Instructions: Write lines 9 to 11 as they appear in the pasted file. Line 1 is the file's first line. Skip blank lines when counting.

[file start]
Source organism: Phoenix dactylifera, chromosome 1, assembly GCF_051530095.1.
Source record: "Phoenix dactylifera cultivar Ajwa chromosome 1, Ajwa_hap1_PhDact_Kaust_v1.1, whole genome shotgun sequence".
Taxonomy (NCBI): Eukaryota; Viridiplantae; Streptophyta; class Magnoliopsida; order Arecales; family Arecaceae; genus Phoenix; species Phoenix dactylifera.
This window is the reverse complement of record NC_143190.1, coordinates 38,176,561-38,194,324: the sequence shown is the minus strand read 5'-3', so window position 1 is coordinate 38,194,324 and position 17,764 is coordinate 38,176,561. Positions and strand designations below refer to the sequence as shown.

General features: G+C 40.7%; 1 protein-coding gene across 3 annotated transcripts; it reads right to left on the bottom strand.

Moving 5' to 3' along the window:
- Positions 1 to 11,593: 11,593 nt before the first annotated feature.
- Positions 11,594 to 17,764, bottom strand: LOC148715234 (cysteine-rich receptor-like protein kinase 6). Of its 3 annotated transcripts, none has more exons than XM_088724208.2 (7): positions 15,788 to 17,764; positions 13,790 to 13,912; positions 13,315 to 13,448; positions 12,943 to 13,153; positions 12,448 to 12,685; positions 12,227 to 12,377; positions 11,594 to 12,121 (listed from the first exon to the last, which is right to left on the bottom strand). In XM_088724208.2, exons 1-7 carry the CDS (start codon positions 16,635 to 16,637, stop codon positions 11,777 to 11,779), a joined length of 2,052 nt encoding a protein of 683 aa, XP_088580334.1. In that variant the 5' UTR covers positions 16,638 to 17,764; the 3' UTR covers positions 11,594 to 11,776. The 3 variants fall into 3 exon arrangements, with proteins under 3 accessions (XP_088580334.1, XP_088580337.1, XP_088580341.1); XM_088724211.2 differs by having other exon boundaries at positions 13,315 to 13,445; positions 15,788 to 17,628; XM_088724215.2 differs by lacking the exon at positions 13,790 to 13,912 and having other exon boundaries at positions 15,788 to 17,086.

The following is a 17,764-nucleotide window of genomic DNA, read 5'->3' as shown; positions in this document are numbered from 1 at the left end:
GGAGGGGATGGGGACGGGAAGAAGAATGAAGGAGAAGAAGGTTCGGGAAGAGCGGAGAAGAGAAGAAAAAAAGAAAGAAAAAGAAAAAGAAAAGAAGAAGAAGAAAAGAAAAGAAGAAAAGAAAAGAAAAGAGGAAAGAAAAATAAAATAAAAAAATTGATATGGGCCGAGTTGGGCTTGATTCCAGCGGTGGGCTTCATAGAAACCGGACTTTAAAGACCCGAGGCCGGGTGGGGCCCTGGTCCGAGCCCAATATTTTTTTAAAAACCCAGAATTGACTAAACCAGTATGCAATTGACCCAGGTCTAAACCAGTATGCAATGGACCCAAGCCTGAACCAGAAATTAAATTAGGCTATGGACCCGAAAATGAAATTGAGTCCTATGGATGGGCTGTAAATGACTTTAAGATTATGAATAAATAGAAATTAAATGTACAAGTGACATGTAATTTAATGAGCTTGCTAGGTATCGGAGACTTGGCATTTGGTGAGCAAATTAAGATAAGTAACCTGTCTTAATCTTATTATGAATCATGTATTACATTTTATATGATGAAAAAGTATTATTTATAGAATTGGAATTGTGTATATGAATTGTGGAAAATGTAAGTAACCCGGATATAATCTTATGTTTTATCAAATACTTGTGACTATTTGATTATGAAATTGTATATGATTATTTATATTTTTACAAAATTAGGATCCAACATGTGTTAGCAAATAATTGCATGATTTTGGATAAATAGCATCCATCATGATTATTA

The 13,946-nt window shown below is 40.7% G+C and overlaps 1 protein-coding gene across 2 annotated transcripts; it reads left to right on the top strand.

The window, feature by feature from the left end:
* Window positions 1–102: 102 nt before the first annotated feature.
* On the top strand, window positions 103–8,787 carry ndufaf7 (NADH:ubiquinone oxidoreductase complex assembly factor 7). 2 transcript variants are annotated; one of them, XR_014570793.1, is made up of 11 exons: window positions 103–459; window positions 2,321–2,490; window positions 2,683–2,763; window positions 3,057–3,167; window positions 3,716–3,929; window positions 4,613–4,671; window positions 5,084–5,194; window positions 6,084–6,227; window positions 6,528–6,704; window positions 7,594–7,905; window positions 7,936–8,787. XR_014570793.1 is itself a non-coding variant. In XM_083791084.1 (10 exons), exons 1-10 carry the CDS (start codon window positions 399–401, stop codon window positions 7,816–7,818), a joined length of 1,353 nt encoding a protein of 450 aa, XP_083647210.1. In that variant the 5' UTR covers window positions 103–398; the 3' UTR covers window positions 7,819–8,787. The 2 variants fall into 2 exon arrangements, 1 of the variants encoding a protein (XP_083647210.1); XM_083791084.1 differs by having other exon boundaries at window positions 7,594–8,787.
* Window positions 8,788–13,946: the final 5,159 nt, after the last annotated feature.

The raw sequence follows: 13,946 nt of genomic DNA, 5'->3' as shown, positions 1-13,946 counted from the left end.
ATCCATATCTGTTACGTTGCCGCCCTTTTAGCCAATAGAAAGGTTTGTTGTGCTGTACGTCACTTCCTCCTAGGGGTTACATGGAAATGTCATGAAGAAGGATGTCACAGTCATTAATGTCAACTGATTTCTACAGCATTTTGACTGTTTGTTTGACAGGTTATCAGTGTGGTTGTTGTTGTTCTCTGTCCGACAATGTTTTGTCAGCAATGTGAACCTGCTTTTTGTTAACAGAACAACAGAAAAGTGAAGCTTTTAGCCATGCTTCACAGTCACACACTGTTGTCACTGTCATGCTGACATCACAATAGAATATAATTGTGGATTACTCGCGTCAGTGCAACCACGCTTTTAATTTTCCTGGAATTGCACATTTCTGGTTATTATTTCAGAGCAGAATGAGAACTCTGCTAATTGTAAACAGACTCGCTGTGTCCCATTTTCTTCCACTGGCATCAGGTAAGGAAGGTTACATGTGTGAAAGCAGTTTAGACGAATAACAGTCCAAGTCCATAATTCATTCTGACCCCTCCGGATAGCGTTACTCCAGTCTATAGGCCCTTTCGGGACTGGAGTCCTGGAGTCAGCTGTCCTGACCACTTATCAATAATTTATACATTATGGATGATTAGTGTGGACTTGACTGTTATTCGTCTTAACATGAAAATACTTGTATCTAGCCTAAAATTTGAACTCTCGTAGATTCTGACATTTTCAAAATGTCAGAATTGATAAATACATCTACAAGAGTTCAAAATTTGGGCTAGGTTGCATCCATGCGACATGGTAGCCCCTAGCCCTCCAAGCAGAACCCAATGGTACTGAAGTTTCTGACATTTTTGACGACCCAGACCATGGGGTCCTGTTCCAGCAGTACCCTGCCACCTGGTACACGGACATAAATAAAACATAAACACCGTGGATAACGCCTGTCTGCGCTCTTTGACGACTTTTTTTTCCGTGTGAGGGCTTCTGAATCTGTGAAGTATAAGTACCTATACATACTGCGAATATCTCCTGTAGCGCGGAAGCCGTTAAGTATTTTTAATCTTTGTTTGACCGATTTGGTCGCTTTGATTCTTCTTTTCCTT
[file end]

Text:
The following is a 17,764-nucleotide window of genomic DNA, read 5'->3' as shown; positions in this document are numbered from 1 at the left end:
GGAGGGGATGGGGACGGGAAGAAGAATGAAGGAGAAGAAGGTTCGGGAAGAGCGGAGAAGAGAAGAAAAAAAGAAAGAAAAAGAAAAAGAAAAGAAGAAGAAGAAAAGAAAAGAAGAAAAGAAAAGAAAAGAGGAAAGAAAAATAAAATAAAAAAATTGATATGGGCCGAGTTGGGCTTGATTCCAGCGGTGGGCTTCATAGAAACCGGACTTTAAAGACCCGAGGCCGGGTGGGGCCCTGGTCCGAGCCCAATATTTTTTTAAAAACCCAGAATTGACTAAACCAGTATGCAATTGACCCAGGTCTAAACCAGTATGCAATGGACCCAAGCCTGAACCAGAAATTAAATTAGGCTATGGACCCGAAAATGAAATTGAGTCCTATGGATGGGCTGTAAATGACTTTAAGATTATGAATAAATAGAAATTAAATGTACAAGTGACATGTAATTTAATGAGCTTGCTAGGTATCGGAGACTTGGCATTTGGTGAGCAAATTAAGATAAGTAACCTGTCTTAATCTTATTATGAATCATGTATTACATTTTATATGATGAAAAAGTATTATTTATAGAATTGGAATTGTGTATATGAATTGTGGAAAATGTAAGTAACCCGGATATAATCTTATGTTTTATCAAATACTTGTGACTATTTGATTATGAAATTGTATATGATTATTTATATTTTTACAAAATTAGGATCCAACATGTGTTAGCAAATAATTGCATGATTTTGGATAAATAGCATCCATCATGATTATTA

The 13,946-nt window shown below is 40.7% G+C and overlaps 1 protein-coding gene across 2 annotated transcripts; it reads left to right on the top strand.